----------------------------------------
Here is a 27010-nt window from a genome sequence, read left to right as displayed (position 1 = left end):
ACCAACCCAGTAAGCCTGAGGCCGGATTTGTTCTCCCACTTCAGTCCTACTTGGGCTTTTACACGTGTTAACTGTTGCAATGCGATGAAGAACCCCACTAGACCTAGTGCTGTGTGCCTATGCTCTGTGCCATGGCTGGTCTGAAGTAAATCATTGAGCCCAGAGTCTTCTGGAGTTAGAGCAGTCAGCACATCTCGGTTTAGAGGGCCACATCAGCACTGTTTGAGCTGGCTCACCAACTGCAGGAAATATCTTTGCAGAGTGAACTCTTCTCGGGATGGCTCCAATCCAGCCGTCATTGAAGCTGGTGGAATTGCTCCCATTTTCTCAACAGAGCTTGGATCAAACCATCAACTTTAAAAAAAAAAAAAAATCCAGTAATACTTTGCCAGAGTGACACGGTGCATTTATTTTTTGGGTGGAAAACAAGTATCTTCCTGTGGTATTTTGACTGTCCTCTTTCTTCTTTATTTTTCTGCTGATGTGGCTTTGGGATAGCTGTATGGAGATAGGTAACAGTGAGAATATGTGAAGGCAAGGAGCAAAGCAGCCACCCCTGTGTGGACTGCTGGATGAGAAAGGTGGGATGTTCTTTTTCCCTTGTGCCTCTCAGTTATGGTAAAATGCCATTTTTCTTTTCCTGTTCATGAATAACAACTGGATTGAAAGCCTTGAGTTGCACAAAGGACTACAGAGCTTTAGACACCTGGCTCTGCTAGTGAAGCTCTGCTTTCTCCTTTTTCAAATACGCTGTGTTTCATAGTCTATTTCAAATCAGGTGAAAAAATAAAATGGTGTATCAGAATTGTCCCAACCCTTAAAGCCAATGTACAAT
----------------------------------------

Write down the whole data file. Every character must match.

Here is a 27010-nt window from a genome sequence, read left to right as displayed (position 1 = left end):
ACCAACCCAGTAAGCCTGAGGCCGGATTTGTTCTCCCACTTCAGTCCTACTTGGGCTTTTACACGTGTTAACTGTTGCAATGCGATGAAGAACCCCACTAGACCTAGTGCTGTGTGCCTATGCTCTGTGCCATGGCTGGTCTGAAGTAAATCATTGAGCCCAGAGTCTTCTGGAGTTAGAGCAGTCAGCACATCTCGGTTTAGAGGGCCACATCAGCACTGTTTGAGCTGGCTCACCAACTGCAGGAAATATCTTTGCAGAGTGAACTCTTCTCGGGATGGCTCCAATCCAGCCGTCATTGAAGCTGGTGGAATTGCTCCCATTTTCTCAACAGAGCTTGGATCAAACCATCAACTTTAAAAAAAAAAAAAAATCCAGTAATACTTTGCCAGAGTGACACGGTGCATTTATTTTTTGGGTGGAAAACAAGTATCTTCCTGTGGTATTTTGACTGTCCTCTTTCTTCTTTATTTTTCTGCTGATGTGGCTTTGGGATAGCTGTATGGAGATAGGTAACAGTGAGAATATGTGAAGGCAAGGAGCAAAGCAGCCACCCCTGTGTGGACTGCTGGATGAGAAAGGTGGGATGTTCTTTTTCCCTTGTGCCTCTCAGTTATGGTAAAATGCCATTTTTCTTTTCCTGTTCATGAATAACAACTGGATTGAAAGCCTTGAGTTGCACAAAGGACTACAGAGCTTTAGACACCTGGCTCTGCTAGTGAAGCTCTGCTTTCTCCTTTTTCAAATACGCTGTGTTTCATAGTCTATTTCAAATCAGGTGAAAAAATAAAATGGTGTATCAGAATTGTCCCAACCCTTAAAGCCAATGTACAAT